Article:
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Connaught Drive part of a new civic district tree trail

SINGAPORE — The Republic now has an “Avenue of Heritage Trees” — trees that have been silent witnesses to several milestones in Singapore’s growth as a city-state, including the declaration of independence and the first National Day Parade in 1966.

Connaught Drive part of a new civic district tree trail

Connaught Drive has been christened the ‘Avenue of Heritage Trees’ and will soon form part of a new 3km Civic District Tree Trail. Photo: Jason Quah/TODAY

SINGAPORE — The Republic now has an “Avenue of Heritage Trees” — trees that have been silent witnesses to several milestones in Singapore’s growth as a city-state, including the declaration of independence and the first National Day Parade in 1966.

Connaught Drive in the civic district was christened as such after 22 of its rain trees were on Sunday (March 27) earmarked as heritage trees — the largest number recognised under the National Parks Board (NParks) Heritage Tree Scheme in a single avenue.

That is half of the total number of rain trees lining the road, which flanks the Esplanade Park. And the Avenue of Heritage Trees will soon form part of a new three-kilometre Civic District Tree Trail.

From May 1, guided walks will be held monthly along the trail, which starts at the Istana and goes past various landmarks such as the National Museum, St Andrew’s Cathedral and Waterboat House, before concluding at the Raffles Landing.

The trail is also being designed to showcase its natural history, including the trees along Connaught Drive, which are up to 150 years old. A trail guide will be available on NParks’ website.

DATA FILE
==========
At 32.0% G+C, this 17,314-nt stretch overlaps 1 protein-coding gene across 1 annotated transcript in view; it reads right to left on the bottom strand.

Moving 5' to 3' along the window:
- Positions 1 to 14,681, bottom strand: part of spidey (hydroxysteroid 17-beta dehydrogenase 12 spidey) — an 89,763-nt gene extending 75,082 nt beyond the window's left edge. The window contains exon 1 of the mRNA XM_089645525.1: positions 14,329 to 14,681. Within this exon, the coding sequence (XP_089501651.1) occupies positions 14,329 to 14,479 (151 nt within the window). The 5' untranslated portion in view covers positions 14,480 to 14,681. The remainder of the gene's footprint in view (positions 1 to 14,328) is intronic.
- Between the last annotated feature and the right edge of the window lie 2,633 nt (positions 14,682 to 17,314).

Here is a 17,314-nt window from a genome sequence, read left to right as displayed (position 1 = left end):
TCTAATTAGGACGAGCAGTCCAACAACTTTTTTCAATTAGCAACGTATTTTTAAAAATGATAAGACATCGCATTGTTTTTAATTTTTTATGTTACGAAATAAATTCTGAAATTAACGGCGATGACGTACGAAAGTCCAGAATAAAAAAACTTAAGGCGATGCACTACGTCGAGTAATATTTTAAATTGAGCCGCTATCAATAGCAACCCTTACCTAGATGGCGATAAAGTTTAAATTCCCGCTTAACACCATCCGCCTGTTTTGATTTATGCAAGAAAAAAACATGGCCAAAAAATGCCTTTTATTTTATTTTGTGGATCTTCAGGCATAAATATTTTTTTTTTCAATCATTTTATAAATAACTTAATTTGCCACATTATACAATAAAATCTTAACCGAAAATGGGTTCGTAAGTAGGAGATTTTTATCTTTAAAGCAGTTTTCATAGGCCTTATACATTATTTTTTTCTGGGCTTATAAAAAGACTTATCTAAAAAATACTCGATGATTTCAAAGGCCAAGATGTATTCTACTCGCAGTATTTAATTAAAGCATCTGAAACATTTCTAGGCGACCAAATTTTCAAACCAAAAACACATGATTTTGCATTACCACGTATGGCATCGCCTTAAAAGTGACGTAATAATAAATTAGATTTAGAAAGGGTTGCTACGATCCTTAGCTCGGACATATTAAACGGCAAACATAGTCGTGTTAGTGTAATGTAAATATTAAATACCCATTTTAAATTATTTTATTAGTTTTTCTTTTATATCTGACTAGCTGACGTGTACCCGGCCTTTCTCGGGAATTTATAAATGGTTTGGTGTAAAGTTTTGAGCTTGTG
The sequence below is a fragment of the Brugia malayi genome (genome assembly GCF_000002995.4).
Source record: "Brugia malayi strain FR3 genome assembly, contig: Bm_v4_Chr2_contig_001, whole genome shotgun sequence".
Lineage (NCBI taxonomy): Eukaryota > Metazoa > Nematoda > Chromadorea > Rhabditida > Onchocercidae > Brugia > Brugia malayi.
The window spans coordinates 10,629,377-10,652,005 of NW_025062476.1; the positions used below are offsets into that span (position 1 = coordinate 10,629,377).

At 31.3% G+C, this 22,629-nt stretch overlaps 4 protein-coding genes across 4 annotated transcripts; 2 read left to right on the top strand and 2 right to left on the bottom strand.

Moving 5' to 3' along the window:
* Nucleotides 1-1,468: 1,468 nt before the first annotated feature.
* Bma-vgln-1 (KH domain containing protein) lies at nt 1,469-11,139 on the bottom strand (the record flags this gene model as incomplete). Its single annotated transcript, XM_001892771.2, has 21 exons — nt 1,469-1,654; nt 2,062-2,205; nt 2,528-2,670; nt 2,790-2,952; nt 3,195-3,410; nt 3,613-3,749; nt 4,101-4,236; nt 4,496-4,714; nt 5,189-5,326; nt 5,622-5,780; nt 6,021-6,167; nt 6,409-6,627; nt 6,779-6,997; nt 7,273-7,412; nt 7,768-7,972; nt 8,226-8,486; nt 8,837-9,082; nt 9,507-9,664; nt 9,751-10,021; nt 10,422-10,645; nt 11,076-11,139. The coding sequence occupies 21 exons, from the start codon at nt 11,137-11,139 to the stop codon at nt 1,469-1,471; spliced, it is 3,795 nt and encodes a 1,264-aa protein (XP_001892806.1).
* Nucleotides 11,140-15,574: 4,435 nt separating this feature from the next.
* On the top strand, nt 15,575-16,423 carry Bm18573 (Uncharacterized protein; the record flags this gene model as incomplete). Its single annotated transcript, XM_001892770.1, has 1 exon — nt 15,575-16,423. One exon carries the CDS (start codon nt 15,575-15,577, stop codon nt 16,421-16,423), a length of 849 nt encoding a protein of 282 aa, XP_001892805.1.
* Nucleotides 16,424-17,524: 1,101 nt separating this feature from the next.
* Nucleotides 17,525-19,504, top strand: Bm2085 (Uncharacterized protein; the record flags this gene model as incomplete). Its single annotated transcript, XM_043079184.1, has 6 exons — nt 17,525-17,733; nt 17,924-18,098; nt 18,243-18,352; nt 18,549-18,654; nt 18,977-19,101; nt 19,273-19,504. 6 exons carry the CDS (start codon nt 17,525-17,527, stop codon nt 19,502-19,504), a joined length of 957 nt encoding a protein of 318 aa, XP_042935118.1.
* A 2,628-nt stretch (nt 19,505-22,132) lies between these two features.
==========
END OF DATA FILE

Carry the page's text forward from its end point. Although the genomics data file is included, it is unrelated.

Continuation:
Last year, five Angsana trees were transplanted to the Esplanade Park to recreate a spot frequented by couples between the 1960s and 1980s, better known by its Hokkien name “Gor Zhang Chiu Kar” (or “under the shade of five trees”).

The original trees were removed when they were hit by the Angsana Wilt, a disease that destroyed many mature Angsana trees in Singapore in the early 1990s.

Said Senior Minister of State (National Development) Desmond Lee as he launched the Avenue of Heritage Trees: “As we continue to plant new trees, we must also cherish and protect the trees that have been maturing gracefully since Singapore’s early days.

“These trees are a familiar sight for us, and have been providing shade, shelter and a green respite for many generations of Singaporeans.”

The Heritage Tree Scheme confers recognition based on each tree’s age, social, cultural or historical significance, girth and health.

Since its launch in August 2001, 257 trees around Singapore have been placed on the honour roll after they had been assessed by a panel comprising NParks staff and landscape experts.

At more than 180 years old, the iconic Tembusu in the Singapore Botanic Gardens is the oldest heritage tree endorsed to date.

The trees are inspected yearly by professional arborists for their health. Lightning conductors are also installed on those assessed to have a higher lightning risk.

Members of the public can nominate trees they deem significant to be considered as heritage trees.

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